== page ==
With the underside of the collar clean, it was time to install the butyl tape.  I started with a strip of it that would cover the outer circumference and just pressed the tape into place and then worked it around the collar until the end just about touched the starting point.  I tore the butyl tape and pressed the 2 ends together to form a good tight seal.   Because the underside of the collar was wider than the width of the butyl tape, I ran another strip of butyl tape along the inner circumference of the collar as well being sure that the starting and ending points of the inner and outer strip did not line up.  We wanted them to be offset to reduce any chance that water could come through a jointed section of the butyl tape.

The next step is to make sure you create a small butyl snake or cone around the screw/bolt right below the head of the screw.  I took this advice directly from the Butyl tape website because after reading it, it just made perfect sense to do so.  You role a small bit of butyl tape between your palms or in your fingers to form a small snake.  That is then wrapped around the bolt/screw just below the head.  It is best to shape them a little better than in this photo and press them right up against the head to form a butyl cone shape that will allow some of the material to get down into the hole drilled in the deck.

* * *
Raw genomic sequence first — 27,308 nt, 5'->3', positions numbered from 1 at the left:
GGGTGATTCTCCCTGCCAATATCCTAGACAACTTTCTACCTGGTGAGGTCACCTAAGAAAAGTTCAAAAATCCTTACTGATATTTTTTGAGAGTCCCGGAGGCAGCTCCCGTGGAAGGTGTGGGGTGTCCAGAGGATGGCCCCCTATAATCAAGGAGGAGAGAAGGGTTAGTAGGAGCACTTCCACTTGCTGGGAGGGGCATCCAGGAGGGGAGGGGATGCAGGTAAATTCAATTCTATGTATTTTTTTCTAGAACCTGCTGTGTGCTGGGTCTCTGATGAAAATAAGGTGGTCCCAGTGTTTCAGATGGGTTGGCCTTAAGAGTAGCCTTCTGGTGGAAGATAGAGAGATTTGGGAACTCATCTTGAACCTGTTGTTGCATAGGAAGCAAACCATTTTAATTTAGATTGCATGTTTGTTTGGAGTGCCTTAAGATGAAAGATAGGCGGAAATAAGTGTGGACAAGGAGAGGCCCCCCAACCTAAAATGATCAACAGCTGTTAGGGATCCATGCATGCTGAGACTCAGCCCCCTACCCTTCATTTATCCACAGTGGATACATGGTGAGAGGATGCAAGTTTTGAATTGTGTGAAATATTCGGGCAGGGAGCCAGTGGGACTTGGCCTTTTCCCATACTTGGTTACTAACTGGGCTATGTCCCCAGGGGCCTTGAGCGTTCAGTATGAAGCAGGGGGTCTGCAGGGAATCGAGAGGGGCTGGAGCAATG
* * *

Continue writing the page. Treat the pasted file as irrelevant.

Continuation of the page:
The last step is to bed the hardware itself.  I find it easier to pierce through the butyl tape where the bolts will go prior to mounting the hardware.  This allows for me to set the hardware in place, press a small pointed awl into the screw hole to align it with the actual holes and then insert the bolts or screws.

I did this and then used a screwdriver to run the bolts all the way down through the spill pipe collar and into the deck.  I then had to go below and get my trusted lovely wife to hold a screwdriver on deck while I tightened the backing plates, and bolts to the bottom side of the deck within the chain locker.  From down below I used a socket set to tighten the bolts and ensured I put a 1" stainless washer on there as well.  I did not worry too much about doing a thicker backing plate down below like you might consider on something that has much larger loads on it.  This collar should not take a load unless something goes horribly wrong, so I used a washer that was as large as I could use without extending past the opening through the deck and thus interfering with the chain movement in or out of the chain locker.